silence photo

 

In emails from friends, in blog posts, in discussions over tea, more and more often lately I’m noticing certain words:

Stillness

Silence

Solitude

 

In poetry and books of prose, in conversations at the grocery store, in magazines, there they are again:

Stillness

Silence

Solitude

 

Is it just that I happen to notice these particular words? Is it because they all begin with S, and I love alliteration? Or are these words slowly becoming more important in all our thoughts?

 

Are we becoming more aware of our lack of spaces for emptiness and quiet? Am I hearing appeals for, longings for, these simple states of being?

 

Here’s what I think: There is a STILLNESS that is different from silence. This stillness is a quieting of the mind and the body in the midst of mental chatter and bustling schedules. This stillness is refreshing.

 

The SILENCE we seek is the absence of human-made sounds, those produced by electronic devices or motorized vehicles or even sounds spoken or sung. We long for vibrations made by nature, like bird calls and wind through pines, rainfall and river song, bumble bees and hummingbird flight.

 

I understand SOLITUDE as that sort of being alone that is not lonely, but filled with the opportunity to listen for the whisper of the Divine. Solitude is a rest from interacting with others, a celebration of sabbath not because it’s required but because it nourishes.

 

Yesterday I received an email from a friend who has arrived in Santiago de Compostela, Spain, after a month as a pilgrim walking the Camino de Santiago. Sadly, the Camino has become such a popular “vacation destination” that there was little sense of solitude about it for her. She writes, “It seems that the longer I am gone the more I become protective of my private spaces.” Even in the midst of a “pilgrimage” she hungers for more solitude and stillness and silence.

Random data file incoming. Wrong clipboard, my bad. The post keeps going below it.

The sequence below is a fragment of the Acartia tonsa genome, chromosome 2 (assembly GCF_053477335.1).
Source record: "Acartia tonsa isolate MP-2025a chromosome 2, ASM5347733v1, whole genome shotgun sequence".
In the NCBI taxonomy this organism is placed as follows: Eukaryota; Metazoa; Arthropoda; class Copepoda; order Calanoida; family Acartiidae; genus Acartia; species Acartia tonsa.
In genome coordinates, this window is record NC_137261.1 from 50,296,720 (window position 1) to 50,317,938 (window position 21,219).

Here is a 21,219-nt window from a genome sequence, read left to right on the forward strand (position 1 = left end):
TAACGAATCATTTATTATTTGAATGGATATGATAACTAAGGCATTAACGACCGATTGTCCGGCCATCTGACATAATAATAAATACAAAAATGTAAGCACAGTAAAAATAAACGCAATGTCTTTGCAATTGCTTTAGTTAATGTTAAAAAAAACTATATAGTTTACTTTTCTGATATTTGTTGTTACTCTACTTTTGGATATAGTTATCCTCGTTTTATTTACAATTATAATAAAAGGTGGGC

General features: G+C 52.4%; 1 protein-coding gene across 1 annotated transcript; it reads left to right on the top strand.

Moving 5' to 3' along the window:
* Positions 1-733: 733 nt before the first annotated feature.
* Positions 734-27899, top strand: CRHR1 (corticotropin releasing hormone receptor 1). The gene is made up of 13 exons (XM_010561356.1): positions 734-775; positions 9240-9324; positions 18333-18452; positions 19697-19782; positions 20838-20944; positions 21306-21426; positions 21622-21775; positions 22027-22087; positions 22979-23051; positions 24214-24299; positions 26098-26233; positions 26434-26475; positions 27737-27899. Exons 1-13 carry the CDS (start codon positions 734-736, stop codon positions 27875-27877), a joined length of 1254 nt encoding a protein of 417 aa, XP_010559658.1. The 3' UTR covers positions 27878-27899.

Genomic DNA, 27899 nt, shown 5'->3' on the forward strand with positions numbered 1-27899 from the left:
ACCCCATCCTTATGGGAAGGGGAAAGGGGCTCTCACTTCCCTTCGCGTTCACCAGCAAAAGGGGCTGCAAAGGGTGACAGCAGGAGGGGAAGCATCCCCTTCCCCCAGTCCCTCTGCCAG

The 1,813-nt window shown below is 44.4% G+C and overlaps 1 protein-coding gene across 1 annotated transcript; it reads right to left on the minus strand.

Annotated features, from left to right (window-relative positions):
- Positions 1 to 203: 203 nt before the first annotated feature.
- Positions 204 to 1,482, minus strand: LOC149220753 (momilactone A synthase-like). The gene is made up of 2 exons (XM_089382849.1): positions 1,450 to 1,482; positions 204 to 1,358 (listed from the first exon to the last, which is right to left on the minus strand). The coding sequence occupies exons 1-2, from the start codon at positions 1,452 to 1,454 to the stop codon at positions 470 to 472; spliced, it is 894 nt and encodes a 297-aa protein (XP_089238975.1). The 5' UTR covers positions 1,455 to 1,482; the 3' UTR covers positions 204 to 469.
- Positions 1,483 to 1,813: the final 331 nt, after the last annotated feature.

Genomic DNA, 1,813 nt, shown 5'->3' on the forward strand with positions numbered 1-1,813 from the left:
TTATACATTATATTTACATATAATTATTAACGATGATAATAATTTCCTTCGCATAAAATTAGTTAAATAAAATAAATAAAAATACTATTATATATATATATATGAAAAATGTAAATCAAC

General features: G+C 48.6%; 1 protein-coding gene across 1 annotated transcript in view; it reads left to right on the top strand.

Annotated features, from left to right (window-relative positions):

A few weeks ago a friend and I rented a cottage for a three-day writing retreat. We decided to do no cooking, just snack when we felt like it. We brought crackers, peanut butter, string cheese, apples, granola, and bananas. We each claimed a corner of the common space for our writing, spending hours in stillness and silence. For long stretches of time we were either unaware of each other, or present in a nonintrusive way. It was a delicious, creative, and nourishing time.

 

As I’ve been pondering them, I realize that stillness, silence, and solitude are opportunities that come with a privileged life. For people who are wage-earners, those who have children to raise or loved ones to care for, those who don’t have the luxury of disappearing from their daily routines, some of their most creative work may be finding a fragment of time here or there in which to experience such gifts. (I remember when, as a young mother with three children under the age of four, the most creative thing I could do to nourish my soul was to lock myself in the bathroom for five minutes and just breathe!)

 

I grieve for the millions of people crammed into crowded refugee camps and tenements and homeless shelters, who are denied even a moment of the blessings of stillness, silence, and solitude.

 

I don’t have any conclusions to draw from these thoughts. I have only the certainty that these gifts are profoundly precious, and I commit myself to appreciating as much of each of them as my days can hold.